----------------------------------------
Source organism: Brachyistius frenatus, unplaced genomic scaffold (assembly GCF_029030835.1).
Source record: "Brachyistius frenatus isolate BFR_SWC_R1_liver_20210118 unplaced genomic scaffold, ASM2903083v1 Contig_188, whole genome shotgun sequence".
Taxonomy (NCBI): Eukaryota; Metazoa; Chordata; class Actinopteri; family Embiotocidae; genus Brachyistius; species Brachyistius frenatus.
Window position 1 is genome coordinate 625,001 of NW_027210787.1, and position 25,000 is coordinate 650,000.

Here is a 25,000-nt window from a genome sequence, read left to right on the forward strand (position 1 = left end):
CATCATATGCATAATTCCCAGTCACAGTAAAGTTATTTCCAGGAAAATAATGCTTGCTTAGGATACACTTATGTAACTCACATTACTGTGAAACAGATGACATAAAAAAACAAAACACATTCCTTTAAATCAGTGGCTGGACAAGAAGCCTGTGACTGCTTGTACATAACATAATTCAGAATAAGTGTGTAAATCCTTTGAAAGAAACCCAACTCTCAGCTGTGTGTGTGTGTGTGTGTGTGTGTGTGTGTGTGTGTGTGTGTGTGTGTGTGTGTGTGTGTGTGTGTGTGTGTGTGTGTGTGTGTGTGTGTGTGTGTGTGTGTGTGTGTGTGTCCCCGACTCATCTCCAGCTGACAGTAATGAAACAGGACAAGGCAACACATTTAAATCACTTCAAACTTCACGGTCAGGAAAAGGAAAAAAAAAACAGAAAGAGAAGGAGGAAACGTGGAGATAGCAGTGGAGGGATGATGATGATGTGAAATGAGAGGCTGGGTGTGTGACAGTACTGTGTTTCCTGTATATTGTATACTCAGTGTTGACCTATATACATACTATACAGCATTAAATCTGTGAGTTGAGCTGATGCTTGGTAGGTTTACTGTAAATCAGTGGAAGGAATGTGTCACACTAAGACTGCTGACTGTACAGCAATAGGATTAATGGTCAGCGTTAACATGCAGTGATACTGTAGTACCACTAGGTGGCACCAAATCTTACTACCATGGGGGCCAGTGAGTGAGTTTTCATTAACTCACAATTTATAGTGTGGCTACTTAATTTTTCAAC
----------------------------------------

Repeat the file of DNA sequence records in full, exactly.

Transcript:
Source organism: Brachyistius frenatus, unplaced genomic scaffold (assembly GCF_029030835.1).
Source record: "Brachyistius frenatus isolate BFR_SWC_R1_liver_20210118 unplaced genomic scaffold, ASM2903083v1 Contig_188, whole genome shotgun sequence".
Taxonomy (NCBI): Eukaryota; Metazoa; Chordata; class Actinopteri; family Embiotocidae; genus Brachyistius; species Brachyistius frenatus.
Window position 1 is genome coordinate 625,001 of NW_027210787.1, and position 25,000 is coordinate 650,000.

Here is a 25,000-nt window from a genome sequence, read left to right on the forward strand (position 1 = left end):
CATCATATGCATAATTCCCAGTCACAGTAAAGTTATTTCCAGGAAAATAATGCTTGCTTAGGATACACTTATGTAACTCACATTACTGTGAAACAGATGACATAAAAAAACAAAACACATTCCTTTAAATCAGTGGCTGGACAAGAAGCCTGTGACTGCTTGTACATAACATAATTCAGAATAAGTGTGTAAATCCTTTGAAAGAAACCCAACTCTCAGCTGTGTGTGTGTGTGTGTGTGTGTGTGTGTGTGTGTGTGTGTGTGTGTGTGTGTGTGTGTGTGTGTGTGTGTGTGTGTGTGTGTGTGTGTGTGTGTGTGTGTGTGTGTGTGTGTCCCCGACTCATCTCCAGCTGACAGTAATGAAACAGGACAAGGCAACACATTTAAATCACTTCAAACTTCACGGTCAGGAAAAGGAAAAAAAAAACAGAAAGAGAAGGAGGAAACGTGGAGATAGCAGTGGAGGGATGATGATGATGTGAAATGAGAGGCTGGGTGTGTGACAGTACTGTGTTTCCTGTATATTGTATACTCAGTGTTGACCTATATACATACTATACAGCATTAAATCTGTGAGTTGAGCTGATGCTTGGTAGGTTTACTGTAAATCAGTGGAAGGAATGTGTCACACTAAGACTGCTGACTGTACAGCAATAGGATTAATGGTCAGCGTTAACATGCAGTGATACTGTAGTACCACTAGGTGGCACCAAATCTTACTACCATGGGGGCCAGTGAGTGAGTTTTCATTAACTCACAATTTATAGTGTGGCTACTTAATTTTTCAAC